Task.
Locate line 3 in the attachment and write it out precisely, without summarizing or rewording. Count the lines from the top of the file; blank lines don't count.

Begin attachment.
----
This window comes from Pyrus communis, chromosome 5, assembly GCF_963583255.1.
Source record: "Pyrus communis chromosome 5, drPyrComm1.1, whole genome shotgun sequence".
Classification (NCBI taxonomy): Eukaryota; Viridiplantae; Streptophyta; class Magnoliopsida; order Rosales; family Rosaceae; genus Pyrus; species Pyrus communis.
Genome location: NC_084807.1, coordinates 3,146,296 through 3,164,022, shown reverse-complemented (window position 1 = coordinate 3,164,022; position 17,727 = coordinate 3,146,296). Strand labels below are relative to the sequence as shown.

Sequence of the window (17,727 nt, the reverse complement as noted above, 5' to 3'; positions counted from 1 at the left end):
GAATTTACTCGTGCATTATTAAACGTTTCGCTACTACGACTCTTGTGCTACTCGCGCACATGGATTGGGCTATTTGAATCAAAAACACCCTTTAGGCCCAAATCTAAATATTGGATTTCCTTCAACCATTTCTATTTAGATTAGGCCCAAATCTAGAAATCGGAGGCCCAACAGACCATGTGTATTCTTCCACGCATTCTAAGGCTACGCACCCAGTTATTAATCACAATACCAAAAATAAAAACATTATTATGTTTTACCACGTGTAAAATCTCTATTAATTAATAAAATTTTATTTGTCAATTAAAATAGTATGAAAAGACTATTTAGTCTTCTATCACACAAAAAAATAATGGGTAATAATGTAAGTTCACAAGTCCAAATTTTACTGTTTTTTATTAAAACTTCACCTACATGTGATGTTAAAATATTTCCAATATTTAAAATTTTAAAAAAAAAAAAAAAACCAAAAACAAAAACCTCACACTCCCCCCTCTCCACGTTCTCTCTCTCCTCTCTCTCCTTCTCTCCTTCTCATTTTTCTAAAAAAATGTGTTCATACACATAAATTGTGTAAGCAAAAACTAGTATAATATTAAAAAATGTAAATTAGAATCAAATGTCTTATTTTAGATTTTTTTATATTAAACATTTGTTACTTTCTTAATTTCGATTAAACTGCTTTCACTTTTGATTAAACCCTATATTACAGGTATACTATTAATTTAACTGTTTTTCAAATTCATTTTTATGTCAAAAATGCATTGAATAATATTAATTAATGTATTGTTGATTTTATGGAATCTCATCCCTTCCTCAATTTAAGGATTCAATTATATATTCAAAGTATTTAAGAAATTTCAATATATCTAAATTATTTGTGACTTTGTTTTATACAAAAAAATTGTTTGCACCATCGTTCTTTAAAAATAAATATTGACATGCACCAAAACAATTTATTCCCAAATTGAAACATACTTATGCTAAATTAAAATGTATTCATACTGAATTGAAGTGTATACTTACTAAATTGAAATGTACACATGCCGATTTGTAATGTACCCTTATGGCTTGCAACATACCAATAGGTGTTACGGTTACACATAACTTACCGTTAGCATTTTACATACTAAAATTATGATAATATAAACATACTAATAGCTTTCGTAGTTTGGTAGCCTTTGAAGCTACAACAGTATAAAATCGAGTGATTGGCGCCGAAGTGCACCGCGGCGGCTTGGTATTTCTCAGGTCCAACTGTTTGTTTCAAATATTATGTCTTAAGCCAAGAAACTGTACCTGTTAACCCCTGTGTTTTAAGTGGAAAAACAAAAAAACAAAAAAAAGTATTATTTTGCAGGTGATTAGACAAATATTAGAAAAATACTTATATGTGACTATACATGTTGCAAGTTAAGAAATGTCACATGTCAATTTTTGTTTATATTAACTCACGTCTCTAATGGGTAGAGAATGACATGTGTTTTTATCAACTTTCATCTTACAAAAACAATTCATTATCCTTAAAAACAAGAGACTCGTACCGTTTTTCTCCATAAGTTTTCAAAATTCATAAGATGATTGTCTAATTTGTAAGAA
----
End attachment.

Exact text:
Classification (NCBI taxonomy): Eukaryota; Viridiplantae; Streptophyta; class Magnoliopsida; order Rosales; family Rosaceae; genus Pyrus; species Pyrus communis.